An additional failure in the system of calculation is that, should a contractor submit payslips to try to prove current income, the amount shown on them is extrapolated to produce an estimated annual income. The contracts are often, by nature, short-term, and a few months of high income may be followed by months of no work. This is what happened to my constituent George Gillan, from Carluke. As the Minister knows, I have written to one of his colleagues about it.
George worked offshore on a contractual basis, with a high income during the months when he was working, which were followed by periods when he could live on those earnings when out of work. At present, the CMS is calculating his payments on the basis of income from the tax year ending April 2015. George tried to submit evidence of a change in his circumstances by sending 12 weeks of payslips, but that was extrapolated across the whole year. The total estimated income did not breach the 25% threshold for a new calculation, so it could not be changed.
That left my constituent owing payments that he simply could not afford to make. His annual review takes place in February, and because a mid-year adjustment could not be offered, he cannot afford to take short-term contracts, as he will be expected to make payments based on his higher income from 2015. He has not worked since December 2016, because he is fearful that he will be penalised on that contractual basis. If mid-year adjustments were possible—I hope the Minister will consider them—things would be much easier for those who are self-employed or work on a contractual basis. I hope the Minister will agree that that would be an easy accommodation to make. There is a fundamental flaw in the current procedure for identifying accurate income details, especially those of contractual workers.
I am sure that I have given the Minister more than enough material to respond to, but Members and the public will know there are many issues I have not been able to cover today. Let me recap. I am asking the Minister to make the system fairer for survivors of domestic abuse by scrapping the 4% tax for those who use the collect and pay service. I am asking him to address the administrative problems that plague the CMS. I am asking him to ensure that its service is managed to a high standard and that policies are clear and correctly interpreted by staff. I am asking him to ensure that the CMS works for contractual workers by allowing accurate income details to be taken and allowing for mid-year adjustments. I realise that it is difficult for policy changes to be made, but I hope that the Minister will give serious consideration to some of the injustices that my constituents and people across the country have experienced in their dealings with the CMS.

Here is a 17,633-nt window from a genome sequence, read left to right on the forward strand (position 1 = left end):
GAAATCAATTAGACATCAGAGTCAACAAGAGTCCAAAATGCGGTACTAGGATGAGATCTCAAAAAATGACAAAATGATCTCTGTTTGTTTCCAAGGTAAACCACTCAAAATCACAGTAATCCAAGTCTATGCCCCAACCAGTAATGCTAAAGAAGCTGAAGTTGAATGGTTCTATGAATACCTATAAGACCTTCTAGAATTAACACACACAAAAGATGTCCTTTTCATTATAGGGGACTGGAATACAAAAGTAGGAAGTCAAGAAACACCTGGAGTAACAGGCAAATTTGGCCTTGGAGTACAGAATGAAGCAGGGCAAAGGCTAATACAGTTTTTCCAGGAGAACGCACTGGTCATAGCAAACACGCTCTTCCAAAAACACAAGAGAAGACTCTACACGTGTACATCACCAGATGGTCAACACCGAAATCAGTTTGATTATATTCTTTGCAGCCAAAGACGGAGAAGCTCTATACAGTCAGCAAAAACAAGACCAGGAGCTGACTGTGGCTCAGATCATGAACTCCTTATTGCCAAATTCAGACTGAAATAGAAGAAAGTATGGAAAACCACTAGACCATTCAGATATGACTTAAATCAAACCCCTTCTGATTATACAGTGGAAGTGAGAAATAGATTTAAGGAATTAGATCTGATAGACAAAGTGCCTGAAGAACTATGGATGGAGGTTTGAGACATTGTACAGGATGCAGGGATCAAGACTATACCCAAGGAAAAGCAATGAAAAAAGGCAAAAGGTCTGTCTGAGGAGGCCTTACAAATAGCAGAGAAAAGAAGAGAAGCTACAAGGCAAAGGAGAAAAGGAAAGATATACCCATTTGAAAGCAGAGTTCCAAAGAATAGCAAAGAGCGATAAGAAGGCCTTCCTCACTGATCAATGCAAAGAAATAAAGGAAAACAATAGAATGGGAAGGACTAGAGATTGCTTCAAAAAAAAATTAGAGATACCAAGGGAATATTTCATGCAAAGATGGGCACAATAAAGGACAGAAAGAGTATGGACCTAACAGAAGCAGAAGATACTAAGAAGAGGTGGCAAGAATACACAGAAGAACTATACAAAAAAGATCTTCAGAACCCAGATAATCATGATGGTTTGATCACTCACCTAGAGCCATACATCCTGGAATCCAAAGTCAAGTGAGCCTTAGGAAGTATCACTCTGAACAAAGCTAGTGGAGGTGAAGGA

I am grateful for the opportunity to speak. It took me rather a long time to secure the debate. I urge the Minister to take my pleas on board and to seek to improve the system to protect and support families, which is what the Child Maintenance Service should be doing.
I congratulate the hon. Member for Lanark and Hamilton East (Angela Crawley) on securing the debate. There was a debate on the subject in April, but this is the first debate that the hon. Lady has been able to secure. I thank the hon. Member for Central Ayrshire (Dr Whitford) for her contribution. Let me deal with that at the outset. The Minister with responsibility for the policy would very much like to know about any specifics of what is clearly a very regrettable story of illness.
I had a meeting with the appropriate Minister earlier this week, and it has been found that the person who should pay has money to pay, but if that had not been the case, the response would have been “another 15 years”, which seems inhuman to me.
I am very pleased that my colleague the Under-Secretary of State for Work and Pensions, my hon. Friend the Member for Gosport (Caroline Dinenage), has met the hon. Lady and has the matter in hand. I am sure that she will be addressing both the individual case and the long-term issue of assessments made on that basis. I should pass on her apologies. I am not the responsible policy Minister, but my hon. Friend has been answering a three-hour debate in Westminster Hall this afternoon on the support that the Department for Work and Pensions offers care leavers, so asked me to step in on her behalf.